Much of the research on study-abroad programs has looked at the growing number of American students who spend a summer or semester overseas, or the number of foreign students who come to the United States. A new survey, released today, looks beyond the “demand” side of the equation — the American colleges pushing for an increased focus on international education — to the “supply” of available programs and finds that responding institutions in Europe and elsewhere overwhelmingly seek to attract American students, along with those from other major “sending” countries.
The catch, however, is that while most American study-abroad programs range from three-week sessions to a summer or semester, most of the receiving institutions said they had the most room for growth in longer-term and degree programs. “These findings suggest a potential supply-demand conflict: while the majority of overseas institutions indicate that they offer mid-term and long-term programs for non-degree students, most U.S. students tend to study abroad for shorter duration,” says the report.
Of the colleges outside the United States surveyed, 89 percent said they had long-term programs for study-abroad students not seeking a degree — lasting for a full term or a year — while only 38 percent had programs lasting 2 months or less. According to the IIE, 53 percent of American students take “short-term study abroad sojourns,” and only 6 percent spend an academic year or more in such programs.
“I think the most dramatic finding is how much other countries want our students to come, but not for short trips,” said Allan E. Goodman, president of the Institute of International Education, which released the white paper today. “If that finding continues to persist across programs, disciplines, regions, it is a challenge for us to think of broader and more deeper international exposure for our students.”
The report, “Exploring Host Country Capacity for Increasing U.S. Study Abroad”, is the second in IIE’s Meeting America’s Global Education Challenge initiative, which looks at ways to manage the continued growth in study abroad in higher education. The findings are based on an online survey administered in the last four months of 2007 to 533 responding institutions. Of those who participated, 64 percent were in Europe, while the bulk of the remaining respondents were in Australia, New Zealand or Canada. Only 11 percent of participating institutions were in Asia.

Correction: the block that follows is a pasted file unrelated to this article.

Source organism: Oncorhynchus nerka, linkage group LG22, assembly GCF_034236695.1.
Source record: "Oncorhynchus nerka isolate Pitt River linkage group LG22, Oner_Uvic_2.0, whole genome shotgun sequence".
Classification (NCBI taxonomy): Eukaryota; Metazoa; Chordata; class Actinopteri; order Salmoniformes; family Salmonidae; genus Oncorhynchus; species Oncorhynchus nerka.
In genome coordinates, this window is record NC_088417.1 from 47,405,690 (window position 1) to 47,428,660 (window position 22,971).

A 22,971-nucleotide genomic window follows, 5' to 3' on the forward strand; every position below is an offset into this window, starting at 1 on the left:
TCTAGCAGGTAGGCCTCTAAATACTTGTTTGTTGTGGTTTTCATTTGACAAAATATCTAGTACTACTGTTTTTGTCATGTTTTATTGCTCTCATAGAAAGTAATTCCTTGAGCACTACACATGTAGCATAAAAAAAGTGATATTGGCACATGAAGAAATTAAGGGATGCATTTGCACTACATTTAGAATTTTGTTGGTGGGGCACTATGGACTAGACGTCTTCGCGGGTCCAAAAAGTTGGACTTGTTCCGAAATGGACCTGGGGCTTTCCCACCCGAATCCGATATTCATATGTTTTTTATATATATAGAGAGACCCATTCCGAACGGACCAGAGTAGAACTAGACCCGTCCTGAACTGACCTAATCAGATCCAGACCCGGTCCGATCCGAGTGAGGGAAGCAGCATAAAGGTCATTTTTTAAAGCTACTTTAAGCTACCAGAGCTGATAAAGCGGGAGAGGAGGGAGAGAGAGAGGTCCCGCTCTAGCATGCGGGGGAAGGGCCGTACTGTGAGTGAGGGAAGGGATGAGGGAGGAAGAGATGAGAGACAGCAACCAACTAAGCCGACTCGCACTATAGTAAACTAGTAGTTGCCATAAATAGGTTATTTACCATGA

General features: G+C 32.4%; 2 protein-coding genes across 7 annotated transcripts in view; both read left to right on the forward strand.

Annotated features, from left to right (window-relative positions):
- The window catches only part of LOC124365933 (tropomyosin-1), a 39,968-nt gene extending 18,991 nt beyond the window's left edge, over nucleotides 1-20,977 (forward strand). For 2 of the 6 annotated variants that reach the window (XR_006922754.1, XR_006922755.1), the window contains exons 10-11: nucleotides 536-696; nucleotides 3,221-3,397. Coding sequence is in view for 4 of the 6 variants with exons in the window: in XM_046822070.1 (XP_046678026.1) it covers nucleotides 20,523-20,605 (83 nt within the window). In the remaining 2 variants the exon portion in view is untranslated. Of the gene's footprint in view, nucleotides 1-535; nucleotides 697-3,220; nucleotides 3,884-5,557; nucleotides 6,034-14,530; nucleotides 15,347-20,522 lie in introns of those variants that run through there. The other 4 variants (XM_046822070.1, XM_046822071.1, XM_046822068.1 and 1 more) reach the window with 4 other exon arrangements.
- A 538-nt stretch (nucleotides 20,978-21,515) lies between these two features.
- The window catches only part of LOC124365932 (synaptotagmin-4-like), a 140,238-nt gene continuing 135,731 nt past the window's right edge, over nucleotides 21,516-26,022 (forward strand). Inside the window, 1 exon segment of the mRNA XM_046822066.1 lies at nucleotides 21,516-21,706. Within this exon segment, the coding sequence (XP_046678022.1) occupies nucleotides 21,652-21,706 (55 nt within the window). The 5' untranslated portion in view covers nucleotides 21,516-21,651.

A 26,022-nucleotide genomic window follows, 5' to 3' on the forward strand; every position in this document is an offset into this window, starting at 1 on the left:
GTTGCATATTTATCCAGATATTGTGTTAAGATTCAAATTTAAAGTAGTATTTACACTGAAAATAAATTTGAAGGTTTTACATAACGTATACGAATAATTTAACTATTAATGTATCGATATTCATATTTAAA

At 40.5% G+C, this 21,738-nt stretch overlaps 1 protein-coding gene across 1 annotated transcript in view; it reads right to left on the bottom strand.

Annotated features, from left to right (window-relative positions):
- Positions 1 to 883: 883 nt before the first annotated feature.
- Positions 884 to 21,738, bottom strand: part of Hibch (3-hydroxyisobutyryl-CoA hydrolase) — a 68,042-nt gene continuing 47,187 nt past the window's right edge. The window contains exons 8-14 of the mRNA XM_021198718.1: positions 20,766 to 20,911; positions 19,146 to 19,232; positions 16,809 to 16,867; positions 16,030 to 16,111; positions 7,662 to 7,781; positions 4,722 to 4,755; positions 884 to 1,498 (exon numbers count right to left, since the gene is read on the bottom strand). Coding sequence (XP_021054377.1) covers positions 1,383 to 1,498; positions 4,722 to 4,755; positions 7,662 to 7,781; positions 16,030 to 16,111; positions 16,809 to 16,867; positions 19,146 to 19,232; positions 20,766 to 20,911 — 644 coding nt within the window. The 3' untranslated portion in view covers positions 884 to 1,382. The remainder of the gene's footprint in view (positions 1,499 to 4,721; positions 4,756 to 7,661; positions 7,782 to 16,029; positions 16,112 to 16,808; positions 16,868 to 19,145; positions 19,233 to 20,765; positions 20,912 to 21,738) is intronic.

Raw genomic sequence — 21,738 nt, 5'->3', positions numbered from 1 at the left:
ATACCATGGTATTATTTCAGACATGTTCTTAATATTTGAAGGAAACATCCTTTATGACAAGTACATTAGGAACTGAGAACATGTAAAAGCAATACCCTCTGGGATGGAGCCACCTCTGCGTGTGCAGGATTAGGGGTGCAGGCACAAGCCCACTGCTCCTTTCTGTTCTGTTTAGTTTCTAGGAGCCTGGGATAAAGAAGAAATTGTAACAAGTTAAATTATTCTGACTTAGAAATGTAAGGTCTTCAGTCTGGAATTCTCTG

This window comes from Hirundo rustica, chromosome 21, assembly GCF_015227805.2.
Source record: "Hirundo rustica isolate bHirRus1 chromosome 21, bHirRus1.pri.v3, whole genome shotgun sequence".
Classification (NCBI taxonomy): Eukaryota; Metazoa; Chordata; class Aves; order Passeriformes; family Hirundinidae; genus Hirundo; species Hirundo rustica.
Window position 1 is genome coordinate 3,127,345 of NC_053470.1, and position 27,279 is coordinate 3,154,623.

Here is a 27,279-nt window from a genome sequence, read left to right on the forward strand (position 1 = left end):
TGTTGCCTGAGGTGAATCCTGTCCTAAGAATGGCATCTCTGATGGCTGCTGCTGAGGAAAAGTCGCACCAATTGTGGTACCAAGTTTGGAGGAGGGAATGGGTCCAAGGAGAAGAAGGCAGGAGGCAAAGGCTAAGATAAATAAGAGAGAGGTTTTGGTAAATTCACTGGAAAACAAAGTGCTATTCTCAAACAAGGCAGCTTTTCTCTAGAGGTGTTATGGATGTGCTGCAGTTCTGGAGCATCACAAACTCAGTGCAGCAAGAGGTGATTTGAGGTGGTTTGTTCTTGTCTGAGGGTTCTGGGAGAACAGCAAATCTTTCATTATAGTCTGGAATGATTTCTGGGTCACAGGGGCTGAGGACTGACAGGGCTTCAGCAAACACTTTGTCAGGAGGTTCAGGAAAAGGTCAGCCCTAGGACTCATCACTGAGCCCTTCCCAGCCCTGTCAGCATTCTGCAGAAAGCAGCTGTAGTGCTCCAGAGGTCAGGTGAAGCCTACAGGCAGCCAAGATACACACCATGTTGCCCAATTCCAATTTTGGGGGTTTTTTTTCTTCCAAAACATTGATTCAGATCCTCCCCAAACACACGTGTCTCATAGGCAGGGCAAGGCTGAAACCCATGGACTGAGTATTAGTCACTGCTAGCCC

“Well, it’s kind of a wake-up call that we’ve got to study country by country … in much more depth,” Goodman said in noting that the response from colleges in China and India, especially, was lower than expected. “It may not be on their radar screens the way we hope it might be on their radar screens,” he speculated. IIE is already planning a follow-up study that will focus on that region along with several others that are underrepresented in the current report.
The premise of the report is that if growth continues in study-abroad initiatives — currently over 223,000 American students venture overseas for at least part of their undergraduate careers, a figure that’s grown 8 to 10 percent a year for the past five years — educators should understand more about the kinds of programs that will absorb the students. Almost all the institutions surveyed expressed an interest in attracting more American students for a variety of reasons, from seeking to become more competitive internationally to expanding global research partnerships to the added revenue from students paying full tuition.
“For many overseas institutions, increasing international enrollments is a central aspect of an overall internationalization mission,” the report says. “This attempt to increase enrollments is often focused on specific sending countries, with the U.S. appearing as the top choice, followed by China, India, Canada, and Russia.”
More than 60 percent of respondents said they market directly to American students. Such colleges also see benefits in establishing joint degree programs with U.S. institutions, and fully 81 percent cited exchange agreements as a top area of growth for international education. “The presence of U.S. students is seen as a catalyst for forming reciprocal and beneficial partnerships with U.S. higher education institutions, and for raising the international profile of the host institution,” according to the report.
And what would overseas institutions like the United States to do to support their mission of internationalization? According to respondents, the answer is more “stature and visibility” in the U.S., combined with more funds to support sending American students abroad.
The ultimate goal, says the report: “When asked why they wanted to attract more U.S. students, 81 percent of responding institutions reported that exchange of knowledge, culture, and language through personal interaction between U.S. and domestic students was the most important reason…. Similarly, but to a lesser extent, 54 percent see their institution as serving a primary role in exposing U.S. students to a broader world view and another culture.”
See also “Foreign Universities Would Welcome More American Study-Abroad Students” from The Chronicle of Higher Education (subscription required)